"Personality"-based common law actions. As compared to the United States, Canadian common law is under-developed when it comes to causes of action which protect the intangible interest in the commercial use of one's "personality" or "image". Under the name of "appropriation of personality", Canadian courts have developed a tort which seeks to protect plaintiffs where their name, image or likeness has been used in a commercial context and where that use has some sort of "endorsement" connotation (for further details and sources, see this earlier Signal post and this article by Jill Jarvis-Tonus and Meghan Dillon)). While the precise contours of the tort are somewhat unclear, the decision of the trial court in Gould Estate v Stoddart Publishing Co ((1996), 74 CPR (3d) 206 (Ont Ct Gen Div), aff’d (1998), 39 OR (3d) 545 (CA), leave to appeal to SCC refused (1999), 236 NR 396 (note) (SCC)), in trying to address the interface between image protections concerns and freedom of expression concerns, drew a distinction (sometimes referred to as the "sales vs subject" distinction) between use of an image which sought to capitalize on that image in order to drive sales of a product or service and a use where "the subject of the activity is the celebrity and the work is an attempt to provide [the public with] some insights about that celebrity". In other words, where a defendant is using someone's image in order to talk about that person because there is a public interest in knowing more about them (as compared to using that person's image to, say, sell a car) then there may be a defence made out against the claim. Of course, that distinction isn't entirely air-tight: when it comes to a movie about Mark Zuckerberg, his likeness is being used both to sell a product (ie to sell tickets to the movie) and to provide information about him. But given the interest in promoting freedom of expression, it is likely that a court would privilege the latter purpose.
"Personality"-based statutory actions. Three Canadian provinces (British Columbia, Saskatchewan and Manitoba) have legislation in place which seek to protect individual's from having their image or likeness used in the promotion of goods or services - but such protection seems unlikely to extend to the sort of use entailed in a fictional movie. Likewise, while the Quebec Charter of Human Rights and Freedoms provides that protection of an individual's image is encompassed in a right of privacy, it is unclear (if unlikely) that such a right extends to the portrayal of a person by another individual (since such a portrayal is not a use of the person's "image" in any meaningful sense). Finally, while the Quebec Civil Code provides that use of a person's image or likeness can be an invasion of privacy, it is qualified by an allowance for providing "legitimate information to the public". None of the provisions in question have, to my knowledge, been assessed by courts in the context of a "docudrama" motion picture and so the extent of any protection they may offer remains speculative.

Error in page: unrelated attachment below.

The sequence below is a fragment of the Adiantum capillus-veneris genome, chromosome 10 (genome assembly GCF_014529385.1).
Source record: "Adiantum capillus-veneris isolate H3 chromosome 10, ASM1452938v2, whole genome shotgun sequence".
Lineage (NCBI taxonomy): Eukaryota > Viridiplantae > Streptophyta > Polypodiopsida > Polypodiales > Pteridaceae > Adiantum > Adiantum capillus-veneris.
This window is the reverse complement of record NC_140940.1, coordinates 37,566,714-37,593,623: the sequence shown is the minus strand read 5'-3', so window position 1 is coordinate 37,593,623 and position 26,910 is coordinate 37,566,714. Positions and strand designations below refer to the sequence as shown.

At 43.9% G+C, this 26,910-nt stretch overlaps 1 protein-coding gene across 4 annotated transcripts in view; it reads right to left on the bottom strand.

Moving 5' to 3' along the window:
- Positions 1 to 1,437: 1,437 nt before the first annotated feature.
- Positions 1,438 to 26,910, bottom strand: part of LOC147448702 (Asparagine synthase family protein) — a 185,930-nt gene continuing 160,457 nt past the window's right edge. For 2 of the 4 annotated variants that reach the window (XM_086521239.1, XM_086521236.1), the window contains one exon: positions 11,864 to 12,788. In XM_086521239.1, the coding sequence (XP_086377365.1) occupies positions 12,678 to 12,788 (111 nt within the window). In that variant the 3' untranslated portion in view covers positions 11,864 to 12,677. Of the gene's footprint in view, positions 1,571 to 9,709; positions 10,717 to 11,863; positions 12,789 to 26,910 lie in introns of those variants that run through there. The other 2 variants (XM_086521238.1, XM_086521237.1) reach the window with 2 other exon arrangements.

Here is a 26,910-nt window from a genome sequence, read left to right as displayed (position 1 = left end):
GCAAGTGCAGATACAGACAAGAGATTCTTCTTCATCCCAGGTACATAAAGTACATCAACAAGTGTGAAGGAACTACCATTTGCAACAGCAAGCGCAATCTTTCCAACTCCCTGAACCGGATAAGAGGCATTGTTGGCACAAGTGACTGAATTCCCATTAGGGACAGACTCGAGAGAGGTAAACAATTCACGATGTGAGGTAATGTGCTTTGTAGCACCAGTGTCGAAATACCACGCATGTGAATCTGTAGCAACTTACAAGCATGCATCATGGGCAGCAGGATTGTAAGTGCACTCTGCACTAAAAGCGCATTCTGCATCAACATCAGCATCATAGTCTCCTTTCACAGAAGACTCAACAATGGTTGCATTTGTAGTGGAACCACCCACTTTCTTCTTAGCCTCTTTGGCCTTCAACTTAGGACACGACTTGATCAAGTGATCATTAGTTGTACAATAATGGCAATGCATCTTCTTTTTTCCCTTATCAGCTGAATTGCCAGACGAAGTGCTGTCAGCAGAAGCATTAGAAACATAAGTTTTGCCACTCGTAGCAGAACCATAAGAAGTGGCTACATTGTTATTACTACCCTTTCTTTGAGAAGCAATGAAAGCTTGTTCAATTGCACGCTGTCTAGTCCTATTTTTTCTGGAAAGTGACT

Thus, in Canada, an assessment of the potential actions available to Mark Zuckerberg is likely the opposite of that which obtains in the United States: a defamation claim (assuming that there is anything defamatory in the movie) would be the most plausible claim, while other personality-based torts are less obviously available (largely because the requirements for successfully bringing such a tort claim are so undefined). What is entirely consistent on both sides of the border, however, are the extraneous, non-legal considerations, about which I'll borrow the words of Aaron Moss:
Legal issues aside, as is often the case, public figures need to weigh the benefits of bringing a lawsuit against unwittingly providing free publicity to a film they probably don’t want you to see. And there’s always the public relations backlash that any celebrity contemplating major litigation should take into account. All of which probably explains why, rather than filing a lawsuit, Mark Zuckerberg spent the week "Social Network" opened visiting Oprah and donating $100 million to New Jersey public schools.